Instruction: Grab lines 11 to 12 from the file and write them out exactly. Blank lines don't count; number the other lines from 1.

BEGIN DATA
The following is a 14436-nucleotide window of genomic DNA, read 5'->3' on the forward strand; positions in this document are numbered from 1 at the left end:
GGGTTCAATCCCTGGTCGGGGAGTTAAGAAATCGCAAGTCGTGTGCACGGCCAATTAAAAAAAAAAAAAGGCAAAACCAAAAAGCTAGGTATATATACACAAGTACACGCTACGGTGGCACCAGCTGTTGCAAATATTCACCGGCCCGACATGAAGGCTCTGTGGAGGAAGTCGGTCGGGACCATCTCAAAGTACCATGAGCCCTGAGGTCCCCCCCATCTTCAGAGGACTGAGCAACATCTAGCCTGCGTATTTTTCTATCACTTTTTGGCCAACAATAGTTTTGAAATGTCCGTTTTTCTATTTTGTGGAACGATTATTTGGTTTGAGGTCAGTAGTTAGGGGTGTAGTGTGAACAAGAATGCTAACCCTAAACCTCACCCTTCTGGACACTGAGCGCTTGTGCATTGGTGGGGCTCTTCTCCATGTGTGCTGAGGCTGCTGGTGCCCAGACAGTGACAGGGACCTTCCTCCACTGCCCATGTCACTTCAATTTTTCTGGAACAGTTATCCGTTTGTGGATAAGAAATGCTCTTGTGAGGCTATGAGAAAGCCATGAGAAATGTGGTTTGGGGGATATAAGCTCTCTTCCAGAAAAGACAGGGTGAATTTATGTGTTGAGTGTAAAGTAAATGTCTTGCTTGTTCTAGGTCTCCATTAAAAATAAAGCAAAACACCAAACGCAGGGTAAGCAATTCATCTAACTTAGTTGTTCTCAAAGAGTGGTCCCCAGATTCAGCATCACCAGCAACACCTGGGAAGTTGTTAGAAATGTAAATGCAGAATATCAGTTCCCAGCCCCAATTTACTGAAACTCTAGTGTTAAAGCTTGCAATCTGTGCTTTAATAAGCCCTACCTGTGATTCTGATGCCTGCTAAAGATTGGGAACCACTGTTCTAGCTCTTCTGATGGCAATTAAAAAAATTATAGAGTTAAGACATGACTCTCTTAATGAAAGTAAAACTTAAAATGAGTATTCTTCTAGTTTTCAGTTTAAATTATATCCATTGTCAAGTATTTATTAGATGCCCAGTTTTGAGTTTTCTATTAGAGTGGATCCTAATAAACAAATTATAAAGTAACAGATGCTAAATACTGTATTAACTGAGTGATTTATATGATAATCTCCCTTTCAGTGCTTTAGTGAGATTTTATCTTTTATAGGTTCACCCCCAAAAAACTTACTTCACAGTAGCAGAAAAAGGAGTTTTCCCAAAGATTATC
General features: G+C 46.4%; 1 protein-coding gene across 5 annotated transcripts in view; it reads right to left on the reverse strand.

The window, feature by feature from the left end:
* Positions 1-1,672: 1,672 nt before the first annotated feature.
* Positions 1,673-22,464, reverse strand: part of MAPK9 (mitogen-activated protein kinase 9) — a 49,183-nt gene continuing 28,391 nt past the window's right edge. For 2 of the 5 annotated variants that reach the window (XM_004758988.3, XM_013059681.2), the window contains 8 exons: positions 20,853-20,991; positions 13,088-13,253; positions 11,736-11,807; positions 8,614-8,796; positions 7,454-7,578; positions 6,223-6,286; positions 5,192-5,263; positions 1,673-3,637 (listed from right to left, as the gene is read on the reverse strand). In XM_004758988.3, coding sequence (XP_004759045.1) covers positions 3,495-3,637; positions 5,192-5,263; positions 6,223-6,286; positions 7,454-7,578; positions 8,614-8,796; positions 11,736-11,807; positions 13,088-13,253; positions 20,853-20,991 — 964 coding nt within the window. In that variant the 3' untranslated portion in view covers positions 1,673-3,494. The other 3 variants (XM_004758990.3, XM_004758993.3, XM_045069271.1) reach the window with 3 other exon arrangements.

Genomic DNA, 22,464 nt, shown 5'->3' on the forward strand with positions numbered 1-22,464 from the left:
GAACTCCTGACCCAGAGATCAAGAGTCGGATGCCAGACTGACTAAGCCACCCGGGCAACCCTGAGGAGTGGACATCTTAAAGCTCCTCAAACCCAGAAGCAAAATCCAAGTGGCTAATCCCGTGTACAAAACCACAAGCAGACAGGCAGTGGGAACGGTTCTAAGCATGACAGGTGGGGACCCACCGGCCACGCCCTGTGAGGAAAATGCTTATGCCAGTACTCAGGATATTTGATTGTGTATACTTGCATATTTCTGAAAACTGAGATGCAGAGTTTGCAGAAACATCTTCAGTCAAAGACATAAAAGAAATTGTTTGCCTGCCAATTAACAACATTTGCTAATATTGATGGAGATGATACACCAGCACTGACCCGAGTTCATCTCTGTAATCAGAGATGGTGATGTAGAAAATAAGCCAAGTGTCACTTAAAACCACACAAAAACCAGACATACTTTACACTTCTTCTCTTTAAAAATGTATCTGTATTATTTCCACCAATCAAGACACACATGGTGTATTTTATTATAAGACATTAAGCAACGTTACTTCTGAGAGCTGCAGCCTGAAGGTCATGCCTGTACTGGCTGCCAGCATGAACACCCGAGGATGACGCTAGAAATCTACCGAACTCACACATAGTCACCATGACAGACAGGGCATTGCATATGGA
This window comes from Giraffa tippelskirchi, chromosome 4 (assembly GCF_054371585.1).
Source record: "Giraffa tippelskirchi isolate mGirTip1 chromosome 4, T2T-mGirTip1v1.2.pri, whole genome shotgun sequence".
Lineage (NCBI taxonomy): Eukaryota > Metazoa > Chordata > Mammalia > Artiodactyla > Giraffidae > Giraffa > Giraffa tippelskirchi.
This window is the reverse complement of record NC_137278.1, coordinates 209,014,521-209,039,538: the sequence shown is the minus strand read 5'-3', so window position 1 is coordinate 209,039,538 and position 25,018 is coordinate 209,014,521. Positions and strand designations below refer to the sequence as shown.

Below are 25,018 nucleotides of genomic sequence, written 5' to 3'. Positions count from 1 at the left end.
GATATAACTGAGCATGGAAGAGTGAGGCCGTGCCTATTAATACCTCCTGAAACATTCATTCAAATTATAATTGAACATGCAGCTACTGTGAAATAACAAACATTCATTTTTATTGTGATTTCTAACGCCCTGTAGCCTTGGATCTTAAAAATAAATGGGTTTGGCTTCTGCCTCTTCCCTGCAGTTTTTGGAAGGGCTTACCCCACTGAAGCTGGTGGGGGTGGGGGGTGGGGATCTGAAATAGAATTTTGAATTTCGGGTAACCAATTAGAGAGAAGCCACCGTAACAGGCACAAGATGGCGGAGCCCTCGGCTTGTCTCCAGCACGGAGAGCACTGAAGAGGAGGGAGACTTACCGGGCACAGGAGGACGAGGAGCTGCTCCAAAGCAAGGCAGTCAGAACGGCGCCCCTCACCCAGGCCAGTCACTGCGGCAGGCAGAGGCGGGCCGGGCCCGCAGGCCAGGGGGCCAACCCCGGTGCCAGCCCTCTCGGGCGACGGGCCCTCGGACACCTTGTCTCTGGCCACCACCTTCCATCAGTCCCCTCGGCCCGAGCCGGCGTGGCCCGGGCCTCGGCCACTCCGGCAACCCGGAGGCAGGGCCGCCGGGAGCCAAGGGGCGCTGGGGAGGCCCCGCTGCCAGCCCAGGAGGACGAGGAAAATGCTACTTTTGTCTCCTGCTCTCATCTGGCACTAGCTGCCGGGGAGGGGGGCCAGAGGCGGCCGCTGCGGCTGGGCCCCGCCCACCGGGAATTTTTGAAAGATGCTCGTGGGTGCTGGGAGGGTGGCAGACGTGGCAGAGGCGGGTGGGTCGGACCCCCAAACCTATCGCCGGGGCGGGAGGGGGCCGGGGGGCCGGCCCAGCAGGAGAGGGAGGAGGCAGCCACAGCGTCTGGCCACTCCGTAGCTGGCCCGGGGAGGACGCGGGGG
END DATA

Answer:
Lineage (NCBI taxonomy): Eukaryota > Metazoa > Chordata > Mammalia > Artiodactyla > Giraffidae > Giraffa > Giraffa tippelskirchi.
This window is the reverse complement of record NC_137278.1, coordinates 209,014,521-209,039,538: the sequence shown is the minus strand read 5'-3', so window position 1 is coordinate 209,039,538 and position 25,018 is coordinate 209,014,521. Positions and strand designations below refer to the sequence as shown.